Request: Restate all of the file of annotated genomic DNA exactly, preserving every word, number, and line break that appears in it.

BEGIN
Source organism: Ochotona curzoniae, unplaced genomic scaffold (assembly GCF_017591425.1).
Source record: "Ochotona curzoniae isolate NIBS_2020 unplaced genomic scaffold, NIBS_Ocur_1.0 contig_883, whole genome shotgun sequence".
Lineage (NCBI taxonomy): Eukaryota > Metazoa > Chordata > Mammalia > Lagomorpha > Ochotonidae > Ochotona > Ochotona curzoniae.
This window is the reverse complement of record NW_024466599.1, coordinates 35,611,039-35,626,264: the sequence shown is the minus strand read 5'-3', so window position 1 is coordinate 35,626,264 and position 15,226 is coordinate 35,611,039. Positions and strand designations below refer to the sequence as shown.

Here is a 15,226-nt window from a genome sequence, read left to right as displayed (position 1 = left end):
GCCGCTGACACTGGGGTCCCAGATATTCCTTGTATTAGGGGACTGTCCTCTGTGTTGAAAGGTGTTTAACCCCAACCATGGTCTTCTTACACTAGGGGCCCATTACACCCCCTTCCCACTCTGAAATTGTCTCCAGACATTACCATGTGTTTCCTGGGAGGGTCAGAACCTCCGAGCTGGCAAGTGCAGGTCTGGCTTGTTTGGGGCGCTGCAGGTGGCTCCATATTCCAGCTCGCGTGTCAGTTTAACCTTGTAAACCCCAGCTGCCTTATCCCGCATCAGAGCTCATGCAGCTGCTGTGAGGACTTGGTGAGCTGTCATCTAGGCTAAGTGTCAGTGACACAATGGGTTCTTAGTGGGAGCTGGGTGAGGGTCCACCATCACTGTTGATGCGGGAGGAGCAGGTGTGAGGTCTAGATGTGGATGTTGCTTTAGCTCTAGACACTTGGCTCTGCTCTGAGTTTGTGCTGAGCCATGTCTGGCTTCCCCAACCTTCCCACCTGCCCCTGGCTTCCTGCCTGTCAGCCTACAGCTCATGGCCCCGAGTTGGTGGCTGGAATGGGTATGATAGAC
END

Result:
Source organism: Ochotona curzoniae, unplaced genomic scaffold (assembly GCF_017591425.1).
Source record: "Ochotona curzoniae isolate NIBS_2020 unplaced genomic scaffold, NIBS_Ocur_1.0 contig_883, whole genome shotgun sequence".
Lineage (NCBI taxonomy): Eukaryota > Metazoa > Chordata > Mammalia > Lagomorpha > Ochotonidae > Ochotona > Ochotona curzoniae.
This window is the reverse complement of record NW_024466599.1, coordinates 35,611,039-35,626,264: the sequence shown is the minus strand read 5'-3', so window position 1 is coordinate 35,626,264 and position 15,226 is coordinate 35,611,039. Positions and strand designations below refer to the sequence as shown.

Here is a 15,226-nt window from a genome sequence, read left to right as displayed (position 1 = left end):
GCCGCTGACACTGGGGTCCCAGATATTCCTTGTATTAGGGGACTGTCCTCTGTGTTGAAAGGTGTTTAACCCCAACCATGGTCTTCTTACACTAGGGGCCCATTACACCCCCTTCCCACTCTGAAATTGTCTCCAGACATTACCATGTGTTTCCTGGGAGGGTCAGAACCTCCGAGCTGGCAAGTGCAGGTCTGGCTTGTTTGGGGCGCTGCAGGTGGCTCCATATTCCAGCTCGCGTGTCAGTTTAACCTTGTAAACCCCAGCTGCCTTATCCCGCATCAGAGCTCATGCAGCTGCTGTGAGGACTTGGTGAGCTGTCATCTAGGCTAAGTGTCAGTGACACAATGGGTTCTTAGTGGGAGCTGGGTGAGGGTCCACCATCACTGTTGATGCGGGAGGAGCAGGTGTGAGGTCTAGATGTGGATGTTGCTTTAGCTCTAGACACTTGGCTCTGCTCTGAGTTTGTGCTGAGCCATGTCTGGCTTCCCCAACCTTCCCACCTGCCCCTGGCTTCCTGCCTGTCAGCCTACAGCTCATGGCCCCGAGTTGGTGGCTGGAATGGGTATGATAGAC